Pennsylvania municipalities are charged with overseeing and regulating the local subdivision and land development process. To do so, the governing bodies of municipalities enact subdivision and land development ordinances (“SALDOs”) laying out the requirements that applicants must satisfy to gain municipal approval. However, the Pennsylvania Commonwealth Court recently clarified in PSIP JVI Krumsville Rd., LLC v. Board of Supervisors of Greenwich Township1 that municipal SALDOs are preempted where the Pennsylvania Department of Transportation (“PennDOT”) uses eminent domain and land acquisition powers for a public purpose. The PSIP court further held that a township’s board of supervisors acted in bad faith in its review and processing of the applicant’s land development plan.
The court in PSIP relied on two other Commonwealth Court cases2 to explain that a condemnor like PennDOT does not need a municipality’s subdivision approval to effect a condemnation of land for a public purpose. The court further noted that PennDOT could exercise its eminent domain power by contract in lieu of a formal condemnation proceeding.
In the PSIP case in particular, a developer submitted a preliminary land development plan to the Board of Supervisors of Greenwich Township, seeking to develop a large warehouse distribution facility on property that fronted a state road. The plan’s proposed access to the state road required a highway occupancy permit from PennDOT, which determined that the existing right-of-way had to be widened. The developer was required to convey a strip of its property to PennDOT. Likewise, PennDOT required the conveyance of another strip of land owned by the developer’s neighbors to the south as well. However, since the neighbors were not the applicants for the highway occupancy permit, PennDOT directed the developer to first acquire the neighbors’ strip of land, and then convey the entire strip of land to PennDOT in a single deed.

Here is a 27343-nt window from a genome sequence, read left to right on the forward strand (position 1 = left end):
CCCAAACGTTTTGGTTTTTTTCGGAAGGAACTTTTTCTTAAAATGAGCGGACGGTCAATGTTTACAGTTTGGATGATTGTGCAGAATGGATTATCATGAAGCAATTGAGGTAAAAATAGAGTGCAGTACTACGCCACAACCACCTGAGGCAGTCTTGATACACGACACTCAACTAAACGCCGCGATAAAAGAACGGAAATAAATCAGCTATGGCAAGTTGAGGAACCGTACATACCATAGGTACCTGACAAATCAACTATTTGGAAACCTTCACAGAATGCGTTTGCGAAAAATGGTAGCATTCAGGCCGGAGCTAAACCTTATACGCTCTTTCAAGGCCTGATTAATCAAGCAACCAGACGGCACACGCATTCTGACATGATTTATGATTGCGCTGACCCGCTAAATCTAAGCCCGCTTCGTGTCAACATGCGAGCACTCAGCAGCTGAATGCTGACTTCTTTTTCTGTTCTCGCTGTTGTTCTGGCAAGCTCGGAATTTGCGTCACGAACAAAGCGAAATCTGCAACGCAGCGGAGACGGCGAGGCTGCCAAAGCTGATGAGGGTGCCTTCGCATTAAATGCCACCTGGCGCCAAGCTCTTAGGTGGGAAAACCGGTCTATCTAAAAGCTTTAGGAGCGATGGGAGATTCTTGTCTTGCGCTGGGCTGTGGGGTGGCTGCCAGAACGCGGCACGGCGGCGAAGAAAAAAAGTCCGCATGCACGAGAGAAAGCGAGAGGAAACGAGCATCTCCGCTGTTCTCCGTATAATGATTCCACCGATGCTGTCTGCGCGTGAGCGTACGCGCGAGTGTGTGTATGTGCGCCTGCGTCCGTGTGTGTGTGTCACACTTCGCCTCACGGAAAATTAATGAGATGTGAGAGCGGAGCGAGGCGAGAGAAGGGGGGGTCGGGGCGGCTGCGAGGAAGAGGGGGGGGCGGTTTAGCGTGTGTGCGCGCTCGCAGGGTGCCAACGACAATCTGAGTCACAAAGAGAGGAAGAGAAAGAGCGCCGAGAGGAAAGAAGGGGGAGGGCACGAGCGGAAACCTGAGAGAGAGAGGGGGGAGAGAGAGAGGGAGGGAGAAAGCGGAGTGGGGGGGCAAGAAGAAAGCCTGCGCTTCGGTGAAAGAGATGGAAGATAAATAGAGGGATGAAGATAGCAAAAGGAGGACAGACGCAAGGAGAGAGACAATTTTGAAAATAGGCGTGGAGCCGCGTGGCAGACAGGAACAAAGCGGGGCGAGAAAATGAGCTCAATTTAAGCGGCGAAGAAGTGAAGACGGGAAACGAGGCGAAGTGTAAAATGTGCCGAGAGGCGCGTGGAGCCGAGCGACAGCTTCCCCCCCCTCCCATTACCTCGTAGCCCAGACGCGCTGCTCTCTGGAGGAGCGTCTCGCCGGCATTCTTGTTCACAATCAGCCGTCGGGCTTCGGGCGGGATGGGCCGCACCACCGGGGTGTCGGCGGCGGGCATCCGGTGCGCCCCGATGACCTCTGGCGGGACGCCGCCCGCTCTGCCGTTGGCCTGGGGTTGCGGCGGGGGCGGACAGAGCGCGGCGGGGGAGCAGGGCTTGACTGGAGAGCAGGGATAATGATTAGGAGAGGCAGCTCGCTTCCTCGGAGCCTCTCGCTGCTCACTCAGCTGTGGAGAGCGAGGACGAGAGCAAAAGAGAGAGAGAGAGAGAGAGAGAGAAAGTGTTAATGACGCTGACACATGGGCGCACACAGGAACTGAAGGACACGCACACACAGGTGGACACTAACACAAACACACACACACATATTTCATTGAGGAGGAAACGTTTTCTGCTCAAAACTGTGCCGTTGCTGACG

The developer followed PennDOT’s required path, but the Township engineer found that the developer’s acquisition of the neighbors’ property had been done “without the required subdivision plan submission, review, and approval process.” The developer responded that the subdivision approval was not required because the area in question was limited to a highway dedication.
The Planning Commission recommended that the Board of Supervisors disapprove the developer’s application, because in its view, the developer engaged in an “illegal” subdivision of land in relation to the development. The Board agreed, and voted down the plan for the same reason.
On appeal, the trial court reversed the Board’s decision and specifically noted that the developer’s acquisition of the neighbors’ strip of land “was limited to the sole purpose of dedicating that interest to the right-of-way for [the state road.],” and that “[a]ny acquisition of real property for PennDOT’s right-of-way did not require subdivision approval from the Township.” The trial court further held that the Board acted in bad faith by denying the plan since the Township never advised the developer on how to comply with its SALDO after the Township learned of the developer’s acquisition of the “partial lot.”
Like the trial court, the Commonwealth Court also ruled in favor of the developer, finding it relevant that each deed in question limited the use of the conveyed real estate to the single public right-of-way purpose. “This public purpose,” the court held, “rendered the Township’s SALDO inapplicable.”
The Commonwealth Court likewise affirmed the trial court in finding that the Board acted in bad faith. The court noted that the developer had no reason to believe that land acquisition, for the sole purpose of dedicating PennDOT right-of-way, would be subject to a subdivision requirement. Essentially, in the court’s view, the “the Township devised ‘self-serving technical violations’” to improperly reject the plan.
Practically speaking, the PSIP case is a cautionary tale for municipalities in analyzing PennDOT-related conveyances for a public purpose, whether by eminent domain or agreements in lieu of condemnation. In this circumstance, municipalities should pay careful attention to whether, and/or to what extent, they attempt to enforce local subdivision regulations. For greater clarity, always consult with counsel.
If you have questions about the PSIP case or other important legal issues concerning applications for subdivision and land development, or municipal review of the same, please contact Matt Korenoski at firstname.lastname@example.org.
1PSIP JVI Krumsville Rd., LLC v. Bd. of Supervisors of Greenwich Twp., 284 A.3d 547, 549 (Pa. Commw. Ct. 2022).
2See Joseph v. N. Whitehall Twp. Bd. of Supervisors (Pa. Commw. Ct. 2010); Valley Twp. v. City of Coatesville, 894 A.2d 885 (Pa. Commw. Ct. 2008).